When I received the first invitation from my neighbors, I experienced a series of cognitions that were in conflict with one other. On the one hand, I like my neighbors (positive cognition). Also, I believe that neighbors in general should help each other out and that this strengthens the communities where we live (positive cognition). On the other hand, I’m a very busy person, and my spare time is almost nonexistent (negative cognition).
This dissonance is very much like what witnesses experience when they’re contacted by an investigator or an attorney to provide information as part of a lawsuit. A witness’s positive cognitions might include things like a good relationship with your client, or a belief in “doing the right thing.” The same witness’s negative cognitions might include fear of losing a job (if the litigation is related to their employment), or simply not having a lot of time.
The first strategy for many witnesses (and would-be neighborhood deck builders) experiencing cognitive dissonance is to attempt delay, hoping that some outside factor will make their decision for them. This is what I did when I ignored the first couple invitations from my neighbors, and this is what witnesses are doing when they ignore your phone calls or the notes you’ve left on their doors. Like my neighbors, the best strategy for investigators and attorneys faced with reluctant witnesses is simply to be patient and politely persistent.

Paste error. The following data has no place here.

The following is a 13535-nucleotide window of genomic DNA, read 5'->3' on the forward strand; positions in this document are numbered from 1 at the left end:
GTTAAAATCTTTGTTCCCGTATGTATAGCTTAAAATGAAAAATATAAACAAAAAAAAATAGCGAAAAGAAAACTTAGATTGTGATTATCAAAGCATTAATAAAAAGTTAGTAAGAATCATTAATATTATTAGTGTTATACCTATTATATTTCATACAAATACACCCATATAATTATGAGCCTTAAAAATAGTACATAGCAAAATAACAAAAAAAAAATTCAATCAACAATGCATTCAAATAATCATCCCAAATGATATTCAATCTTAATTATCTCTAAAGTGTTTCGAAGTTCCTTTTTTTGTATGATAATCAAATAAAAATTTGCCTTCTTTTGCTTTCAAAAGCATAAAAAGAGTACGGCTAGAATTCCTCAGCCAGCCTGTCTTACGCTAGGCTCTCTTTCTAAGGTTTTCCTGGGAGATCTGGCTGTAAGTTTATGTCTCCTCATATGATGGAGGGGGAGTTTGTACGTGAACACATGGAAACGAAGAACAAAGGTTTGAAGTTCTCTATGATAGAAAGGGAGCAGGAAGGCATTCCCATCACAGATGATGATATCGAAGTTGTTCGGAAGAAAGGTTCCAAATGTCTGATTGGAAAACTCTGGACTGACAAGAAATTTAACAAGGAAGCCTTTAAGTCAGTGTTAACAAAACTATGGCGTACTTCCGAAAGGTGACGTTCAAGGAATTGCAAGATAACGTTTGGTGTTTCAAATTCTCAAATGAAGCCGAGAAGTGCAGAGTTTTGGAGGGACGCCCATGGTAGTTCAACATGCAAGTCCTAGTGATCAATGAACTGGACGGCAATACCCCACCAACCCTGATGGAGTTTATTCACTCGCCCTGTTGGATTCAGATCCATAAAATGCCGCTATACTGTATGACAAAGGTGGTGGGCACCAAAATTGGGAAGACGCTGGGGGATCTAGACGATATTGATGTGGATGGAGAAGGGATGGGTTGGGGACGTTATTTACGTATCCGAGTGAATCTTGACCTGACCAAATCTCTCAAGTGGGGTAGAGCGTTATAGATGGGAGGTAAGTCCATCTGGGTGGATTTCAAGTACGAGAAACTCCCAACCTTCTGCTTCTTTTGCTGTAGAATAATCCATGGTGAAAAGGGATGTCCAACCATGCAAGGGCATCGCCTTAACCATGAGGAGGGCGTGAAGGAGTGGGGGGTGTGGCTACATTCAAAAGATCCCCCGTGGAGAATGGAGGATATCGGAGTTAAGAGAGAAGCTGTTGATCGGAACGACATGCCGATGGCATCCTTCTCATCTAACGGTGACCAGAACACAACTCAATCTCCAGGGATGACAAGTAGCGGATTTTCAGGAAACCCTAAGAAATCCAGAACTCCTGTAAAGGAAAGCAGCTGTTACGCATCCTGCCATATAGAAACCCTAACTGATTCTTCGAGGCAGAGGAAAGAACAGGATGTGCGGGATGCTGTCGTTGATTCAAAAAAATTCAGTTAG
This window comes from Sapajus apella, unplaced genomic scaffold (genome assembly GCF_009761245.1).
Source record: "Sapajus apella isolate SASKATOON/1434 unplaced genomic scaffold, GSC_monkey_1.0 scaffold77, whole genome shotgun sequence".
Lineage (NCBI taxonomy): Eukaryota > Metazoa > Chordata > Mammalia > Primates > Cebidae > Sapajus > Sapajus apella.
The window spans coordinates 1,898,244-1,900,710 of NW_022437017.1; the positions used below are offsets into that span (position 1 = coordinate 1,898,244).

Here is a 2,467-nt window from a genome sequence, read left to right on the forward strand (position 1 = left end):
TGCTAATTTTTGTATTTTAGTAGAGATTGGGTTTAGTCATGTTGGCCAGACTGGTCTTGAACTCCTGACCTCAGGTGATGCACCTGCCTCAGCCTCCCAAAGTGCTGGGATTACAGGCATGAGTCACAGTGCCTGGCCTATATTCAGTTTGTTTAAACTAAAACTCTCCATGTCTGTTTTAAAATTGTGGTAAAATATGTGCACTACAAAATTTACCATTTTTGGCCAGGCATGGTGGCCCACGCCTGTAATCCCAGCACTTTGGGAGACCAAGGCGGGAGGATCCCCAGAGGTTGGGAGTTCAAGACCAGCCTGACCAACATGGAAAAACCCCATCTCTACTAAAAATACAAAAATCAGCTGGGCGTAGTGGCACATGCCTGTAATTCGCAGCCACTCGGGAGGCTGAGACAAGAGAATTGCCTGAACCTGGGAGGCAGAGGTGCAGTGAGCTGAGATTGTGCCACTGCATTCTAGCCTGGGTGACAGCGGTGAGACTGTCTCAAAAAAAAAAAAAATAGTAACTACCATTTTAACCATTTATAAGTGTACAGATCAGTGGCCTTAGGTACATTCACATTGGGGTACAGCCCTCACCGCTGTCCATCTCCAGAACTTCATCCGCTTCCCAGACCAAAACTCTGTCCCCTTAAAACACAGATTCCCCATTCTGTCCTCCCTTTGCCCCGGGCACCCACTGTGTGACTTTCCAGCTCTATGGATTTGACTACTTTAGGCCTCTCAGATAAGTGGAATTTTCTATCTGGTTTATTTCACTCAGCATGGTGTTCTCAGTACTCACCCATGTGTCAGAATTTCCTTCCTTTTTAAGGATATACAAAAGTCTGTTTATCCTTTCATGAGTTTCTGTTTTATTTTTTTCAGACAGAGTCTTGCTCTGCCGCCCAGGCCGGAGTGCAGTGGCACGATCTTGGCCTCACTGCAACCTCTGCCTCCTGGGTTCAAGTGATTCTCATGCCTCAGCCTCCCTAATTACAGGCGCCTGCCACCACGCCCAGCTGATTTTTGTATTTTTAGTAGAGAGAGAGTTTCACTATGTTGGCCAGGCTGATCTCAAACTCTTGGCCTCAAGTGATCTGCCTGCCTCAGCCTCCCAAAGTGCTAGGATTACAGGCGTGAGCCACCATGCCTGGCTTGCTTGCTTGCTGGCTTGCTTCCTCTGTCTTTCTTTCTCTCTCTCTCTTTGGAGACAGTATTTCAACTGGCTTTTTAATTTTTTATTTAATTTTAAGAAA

When delay ceases to be effective as a strategy, a witness will often tentatively acquiesce, but he or she will generally try to kick the can farther down the road. For this reason, offering several specific dates as an option is an ingenious strategy, since it locks the person in, even as the delay alleviates some of the tension caused by the negative cognitions. Further, once there is a set interview date, another powerful cognition kicks in: commitment. Someone who has committed to doing something, even if they don’t wholly want to do it, is much more likely to actually do it in the long term.
Once I picked a date, I made a commitment to my neighbors, and there was at that point no way I could back out and still be in cognitive harmony. Commitment is certainly a more powerful cognition for some people than others. Even after a commitment is made, some witnesses will still make excuses to get out of it, but this creates another net-positive cognition: guilt. With polite persistence most investigators and attorneys can get a committed, guilty-feeling witness to come to the table eventually.